The Lowdown on Local & Raw Milk

Mike Armstrong of Moo2U Dairy produces raw milk for Middle Tennesseeans
By / Photography By | January 02, 2021
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Milk, like any other food product, is best when sourced locally. It’s fresher and contributes to local farmers and not the least of it, it tastes great. But the milk business (and raw milk in particular) is …complicated. That’s just one thing we learned when we visited Mike Armstrong (pictured) on his farm in Adairville, KY, just past Springfield, TN.


Mike Armstrong gets up at 3:30 in the morning, every morning, to milk his Jersey cows. And he’s damn happy about it. Cows are his life. His father was a dairy farmer and his grandfather before him. He never thought about doing anything else and didn’t until 2016, when doing it a different way became a necessity.

For generations, the Armstrong’s were a commercial dairy sending their milk to Purity Milk Company for processing. “We were going broke and had been for a long time,” Mike says. They had borrowed and refinanced twice to make ends meet and were still losing $10,000 a month. Some years ago, there was a program called “base building,” which took a farm’s production and sales from the months of September and October. If you produced over that, you were penalized, keeping supply and demand in line (Canada still has that system). Then the government did away with that program and let dairy farmers make all the milk they could. Prices went down and only those that could produce the cheapest milk could make it. 

So, in 2016 Mike needed a niche. He had a conversation with a state inspector who told him (off the record) that he should produce raw milk; that his was the cleanest dairy that he inspected, and if anyone could do it, he could. In October, Mike went to Clarksville with one gallon of raw milk to drop off. That became the first delivery of many.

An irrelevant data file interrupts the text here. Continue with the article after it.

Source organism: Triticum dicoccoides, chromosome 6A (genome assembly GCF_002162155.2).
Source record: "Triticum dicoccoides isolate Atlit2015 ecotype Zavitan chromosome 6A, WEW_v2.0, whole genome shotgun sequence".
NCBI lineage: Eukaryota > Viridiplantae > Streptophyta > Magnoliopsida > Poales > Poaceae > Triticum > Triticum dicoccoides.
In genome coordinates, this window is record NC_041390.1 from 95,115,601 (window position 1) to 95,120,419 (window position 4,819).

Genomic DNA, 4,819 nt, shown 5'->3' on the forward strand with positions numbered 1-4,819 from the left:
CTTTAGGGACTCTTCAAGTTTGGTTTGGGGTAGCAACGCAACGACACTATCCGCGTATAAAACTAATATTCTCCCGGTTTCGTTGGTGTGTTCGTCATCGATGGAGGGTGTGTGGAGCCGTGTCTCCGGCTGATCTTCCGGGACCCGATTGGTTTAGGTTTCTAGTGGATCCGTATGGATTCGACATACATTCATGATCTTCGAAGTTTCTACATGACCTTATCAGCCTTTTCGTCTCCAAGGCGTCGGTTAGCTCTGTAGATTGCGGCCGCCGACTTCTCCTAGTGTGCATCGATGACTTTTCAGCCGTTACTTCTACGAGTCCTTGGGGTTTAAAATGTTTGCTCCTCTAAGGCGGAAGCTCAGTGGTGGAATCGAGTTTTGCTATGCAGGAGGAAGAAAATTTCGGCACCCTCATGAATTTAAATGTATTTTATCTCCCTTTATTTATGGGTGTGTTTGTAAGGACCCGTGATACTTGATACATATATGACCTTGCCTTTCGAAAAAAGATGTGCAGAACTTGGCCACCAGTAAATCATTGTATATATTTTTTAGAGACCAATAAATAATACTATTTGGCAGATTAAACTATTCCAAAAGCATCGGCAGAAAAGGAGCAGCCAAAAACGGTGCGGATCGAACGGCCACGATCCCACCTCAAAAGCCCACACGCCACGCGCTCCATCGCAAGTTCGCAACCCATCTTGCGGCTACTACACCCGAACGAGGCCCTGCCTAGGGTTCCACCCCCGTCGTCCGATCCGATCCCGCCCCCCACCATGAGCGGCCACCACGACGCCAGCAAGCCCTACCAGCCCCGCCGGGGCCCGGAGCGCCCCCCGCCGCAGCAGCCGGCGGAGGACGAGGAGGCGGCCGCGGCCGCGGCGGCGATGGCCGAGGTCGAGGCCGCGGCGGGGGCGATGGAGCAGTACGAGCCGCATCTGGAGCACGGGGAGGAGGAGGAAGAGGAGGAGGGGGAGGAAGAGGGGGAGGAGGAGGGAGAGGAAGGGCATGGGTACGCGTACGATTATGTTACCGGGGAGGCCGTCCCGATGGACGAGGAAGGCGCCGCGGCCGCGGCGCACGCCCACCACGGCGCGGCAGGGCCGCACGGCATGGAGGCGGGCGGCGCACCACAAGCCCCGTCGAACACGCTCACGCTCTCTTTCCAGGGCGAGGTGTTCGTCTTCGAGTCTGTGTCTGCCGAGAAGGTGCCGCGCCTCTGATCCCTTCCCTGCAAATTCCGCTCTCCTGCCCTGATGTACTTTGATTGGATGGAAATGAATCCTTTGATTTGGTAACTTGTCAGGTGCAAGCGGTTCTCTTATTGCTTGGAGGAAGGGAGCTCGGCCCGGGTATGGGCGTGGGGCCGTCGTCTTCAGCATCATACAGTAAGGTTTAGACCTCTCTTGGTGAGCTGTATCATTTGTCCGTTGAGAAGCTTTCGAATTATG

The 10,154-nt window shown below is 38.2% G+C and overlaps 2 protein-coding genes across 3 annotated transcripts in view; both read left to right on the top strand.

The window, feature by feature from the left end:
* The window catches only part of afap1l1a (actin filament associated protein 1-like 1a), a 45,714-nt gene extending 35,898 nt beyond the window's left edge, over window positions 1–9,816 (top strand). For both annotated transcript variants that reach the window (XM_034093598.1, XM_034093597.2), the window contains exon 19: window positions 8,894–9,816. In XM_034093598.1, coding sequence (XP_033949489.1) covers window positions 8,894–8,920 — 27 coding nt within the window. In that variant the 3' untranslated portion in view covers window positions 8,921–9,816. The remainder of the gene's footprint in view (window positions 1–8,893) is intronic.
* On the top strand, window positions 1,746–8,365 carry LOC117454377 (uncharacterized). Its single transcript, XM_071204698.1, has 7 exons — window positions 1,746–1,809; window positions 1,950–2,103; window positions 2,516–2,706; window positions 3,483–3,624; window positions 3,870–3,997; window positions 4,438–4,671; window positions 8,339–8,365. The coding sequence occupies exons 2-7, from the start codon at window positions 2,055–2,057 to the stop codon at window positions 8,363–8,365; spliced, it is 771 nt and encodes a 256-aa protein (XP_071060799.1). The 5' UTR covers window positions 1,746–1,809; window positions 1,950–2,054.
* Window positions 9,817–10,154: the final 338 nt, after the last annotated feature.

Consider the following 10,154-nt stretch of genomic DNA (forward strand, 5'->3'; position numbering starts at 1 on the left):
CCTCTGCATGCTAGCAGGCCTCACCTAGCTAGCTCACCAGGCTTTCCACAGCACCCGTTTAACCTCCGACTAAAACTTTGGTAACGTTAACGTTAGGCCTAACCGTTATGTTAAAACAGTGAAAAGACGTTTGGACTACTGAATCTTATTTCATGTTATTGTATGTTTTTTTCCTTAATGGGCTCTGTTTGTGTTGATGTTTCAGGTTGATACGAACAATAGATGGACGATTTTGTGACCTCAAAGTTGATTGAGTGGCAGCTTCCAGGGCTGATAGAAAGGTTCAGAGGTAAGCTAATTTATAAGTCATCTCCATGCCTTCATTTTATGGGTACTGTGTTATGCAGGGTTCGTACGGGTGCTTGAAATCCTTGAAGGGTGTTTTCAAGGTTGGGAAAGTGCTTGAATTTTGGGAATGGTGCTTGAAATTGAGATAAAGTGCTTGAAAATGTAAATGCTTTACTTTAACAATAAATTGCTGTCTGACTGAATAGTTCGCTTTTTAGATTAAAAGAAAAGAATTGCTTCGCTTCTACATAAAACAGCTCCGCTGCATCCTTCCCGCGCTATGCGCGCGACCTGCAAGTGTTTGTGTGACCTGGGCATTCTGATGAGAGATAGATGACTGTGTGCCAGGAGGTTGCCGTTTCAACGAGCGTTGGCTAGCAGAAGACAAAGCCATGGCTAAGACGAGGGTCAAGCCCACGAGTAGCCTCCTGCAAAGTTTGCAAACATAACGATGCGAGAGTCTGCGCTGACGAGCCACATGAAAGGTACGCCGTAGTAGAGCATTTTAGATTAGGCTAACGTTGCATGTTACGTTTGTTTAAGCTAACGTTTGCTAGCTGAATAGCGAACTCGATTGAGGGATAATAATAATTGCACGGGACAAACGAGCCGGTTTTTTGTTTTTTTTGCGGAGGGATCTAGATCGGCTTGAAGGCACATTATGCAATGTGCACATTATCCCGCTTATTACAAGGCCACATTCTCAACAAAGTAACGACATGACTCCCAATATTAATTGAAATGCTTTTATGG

The mailbox at Moo 2 U Dairy

I had a raw milk epiphany of my own this fall, when I purchased a quart from Mike Armstrong at the Richland Park Farmer’s Market. I’m not sure why I had ignored raw milk in the past – perhaps it was the raw milk zealots that turned me off with their carob eating, kooky ways back in the 80’s. That, and my conservative training as a registered dietitian.

But I quickly found out that raw milk tastes fantastic. I poured it on my cereal, frothed it for cappuccinos, used it in hot chocolate, and cooked with it. To my surprise (and disappointment) however, my family didn’t share my infatuation, as they turned up their noses and promptly went out for lattes.

Raw things are generally perceived as good, natural, and better for you. “Sugar in the Raw” is 100% natural turbinado cane sugar, not to mention raw honey, oats, almonds, and so on. Apparently, raw milk has a PR problem. But the less-than-favorable perception could also be because it's illegal in Tennessee.

Because raw milk is, well, raw, it hasn’t been pasteurized, and therefore is considered dangerous by the FDA, the USDA, etc. Pasteurization is the process by which milk is heated to 161 degrees Fahrenheit for 15 seconds to kill harmful bacteria like salmonella, E. coli and campylobacter. As a result, raw milk can contain potentially dangerous microorganisms and should be avoided by high-risk populations such as young children, the elderly, pregnant women, and anyone with compromised immune systems.